$ ssh-keygen -R hostname

Where hostname would be either the IP address or the name of the server you're attempting to connect from. All the above would be on host two by the way.

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I'm not sure if I understand. I can ssh to one and two servers from my workstation without any problems.. the problem starts when I run scp one:file two:file from the workstation. And there are is no known_hosts file either on one or two. I just tried to remove keys for two (even for one to be sure) on my workstation but nothing changed (except for are you sure y/n propt). –  Jan Spurny Aug 2 '13 at 14:52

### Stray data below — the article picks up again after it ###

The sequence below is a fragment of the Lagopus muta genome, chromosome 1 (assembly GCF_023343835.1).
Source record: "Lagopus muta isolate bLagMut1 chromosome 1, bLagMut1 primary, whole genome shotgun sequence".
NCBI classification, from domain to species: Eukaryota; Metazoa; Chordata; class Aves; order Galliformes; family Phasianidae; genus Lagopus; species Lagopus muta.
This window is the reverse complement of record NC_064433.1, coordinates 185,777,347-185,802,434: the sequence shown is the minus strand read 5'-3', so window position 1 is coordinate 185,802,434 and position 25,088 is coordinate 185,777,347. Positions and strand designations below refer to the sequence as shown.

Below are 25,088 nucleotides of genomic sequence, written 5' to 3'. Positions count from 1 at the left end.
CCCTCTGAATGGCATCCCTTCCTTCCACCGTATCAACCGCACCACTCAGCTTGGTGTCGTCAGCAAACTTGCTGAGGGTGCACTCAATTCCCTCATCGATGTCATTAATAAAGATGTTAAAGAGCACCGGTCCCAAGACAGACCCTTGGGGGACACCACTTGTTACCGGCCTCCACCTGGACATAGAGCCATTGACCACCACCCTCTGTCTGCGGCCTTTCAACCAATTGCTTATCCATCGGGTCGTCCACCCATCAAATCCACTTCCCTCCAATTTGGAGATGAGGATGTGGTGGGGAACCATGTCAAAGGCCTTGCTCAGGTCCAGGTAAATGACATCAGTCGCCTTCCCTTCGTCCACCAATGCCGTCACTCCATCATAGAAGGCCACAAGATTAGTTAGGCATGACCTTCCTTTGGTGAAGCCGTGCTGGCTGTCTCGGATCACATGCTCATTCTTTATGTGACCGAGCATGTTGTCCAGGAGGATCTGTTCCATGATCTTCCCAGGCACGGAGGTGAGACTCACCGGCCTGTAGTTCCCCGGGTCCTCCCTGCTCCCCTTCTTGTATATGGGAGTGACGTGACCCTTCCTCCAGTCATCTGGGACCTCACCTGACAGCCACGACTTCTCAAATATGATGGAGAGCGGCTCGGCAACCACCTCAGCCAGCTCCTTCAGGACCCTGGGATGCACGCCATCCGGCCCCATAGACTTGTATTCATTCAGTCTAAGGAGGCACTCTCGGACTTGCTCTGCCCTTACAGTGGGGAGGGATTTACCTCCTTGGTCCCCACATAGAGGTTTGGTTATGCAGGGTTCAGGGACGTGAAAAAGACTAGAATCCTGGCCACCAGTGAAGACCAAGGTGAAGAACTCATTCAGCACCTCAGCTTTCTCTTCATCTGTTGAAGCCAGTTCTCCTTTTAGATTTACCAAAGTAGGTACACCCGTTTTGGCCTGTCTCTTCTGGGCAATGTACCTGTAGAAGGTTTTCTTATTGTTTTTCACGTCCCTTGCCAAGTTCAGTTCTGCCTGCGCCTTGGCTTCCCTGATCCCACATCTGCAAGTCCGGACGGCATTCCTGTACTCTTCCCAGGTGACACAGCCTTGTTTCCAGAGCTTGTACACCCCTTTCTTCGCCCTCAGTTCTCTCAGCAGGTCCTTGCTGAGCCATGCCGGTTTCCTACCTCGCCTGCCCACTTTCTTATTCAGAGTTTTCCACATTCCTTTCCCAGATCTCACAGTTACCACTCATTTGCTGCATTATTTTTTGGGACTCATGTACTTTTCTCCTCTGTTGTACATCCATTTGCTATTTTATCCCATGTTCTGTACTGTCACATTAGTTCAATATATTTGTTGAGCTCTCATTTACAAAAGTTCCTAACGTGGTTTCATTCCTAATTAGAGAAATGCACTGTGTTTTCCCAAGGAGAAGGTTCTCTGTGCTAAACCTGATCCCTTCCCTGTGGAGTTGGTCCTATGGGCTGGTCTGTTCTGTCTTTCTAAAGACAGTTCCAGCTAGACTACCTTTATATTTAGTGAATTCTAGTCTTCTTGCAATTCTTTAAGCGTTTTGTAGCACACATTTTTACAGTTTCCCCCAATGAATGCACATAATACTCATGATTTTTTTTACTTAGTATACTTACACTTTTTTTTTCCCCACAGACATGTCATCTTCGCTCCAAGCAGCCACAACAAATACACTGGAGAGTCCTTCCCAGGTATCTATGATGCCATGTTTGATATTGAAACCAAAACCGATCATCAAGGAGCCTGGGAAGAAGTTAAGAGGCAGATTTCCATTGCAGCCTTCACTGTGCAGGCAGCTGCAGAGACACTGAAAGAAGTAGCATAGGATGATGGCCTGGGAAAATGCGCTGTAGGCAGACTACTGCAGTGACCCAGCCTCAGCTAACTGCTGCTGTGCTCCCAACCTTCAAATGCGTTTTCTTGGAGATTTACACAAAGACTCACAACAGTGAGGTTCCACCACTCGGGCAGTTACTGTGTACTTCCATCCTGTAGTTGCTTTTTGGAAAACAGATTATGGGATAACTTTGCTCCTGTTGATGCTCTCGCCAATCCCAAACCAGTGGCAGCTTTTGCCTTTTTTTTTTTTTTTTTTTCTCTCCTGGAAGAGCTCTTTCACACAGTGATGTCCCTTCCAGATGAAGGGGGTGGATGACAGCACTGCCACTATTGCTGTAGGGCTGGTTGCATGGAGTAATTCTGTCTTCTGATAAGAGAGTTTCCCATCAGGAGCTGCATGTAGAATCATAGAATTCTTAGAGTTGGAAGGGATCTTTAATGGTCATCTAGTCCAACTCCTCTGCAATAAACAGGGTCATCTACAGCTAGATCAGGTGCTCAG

@JanSpurny - your referring to your workstation has been a bit confusing in this Q, at least to me. When you say that you mean your laptop/desktop. So you're doing something like this when you say that it "works": scp workstation:file one:file and workstation:file two:file? Obviously you don't have to say "workstation:file" I'm just saying it explicitly for the conversation's sake. –  slm Aug 2 '13 at 14:55
    
Well what I ment is that I ran all commands from my workstation. So it was more like: workstation$ scp one:file file and workstation$ scp file two:file. Anyway, I think I've solved it. I'll add it as my own answer. –  Jan Spurny Aug 2 '13 at 15:06
    
@JanSpurny - OK, glad you figured it out. Thanks for the question BTW! –  slm Aug 2 '13 at 15:10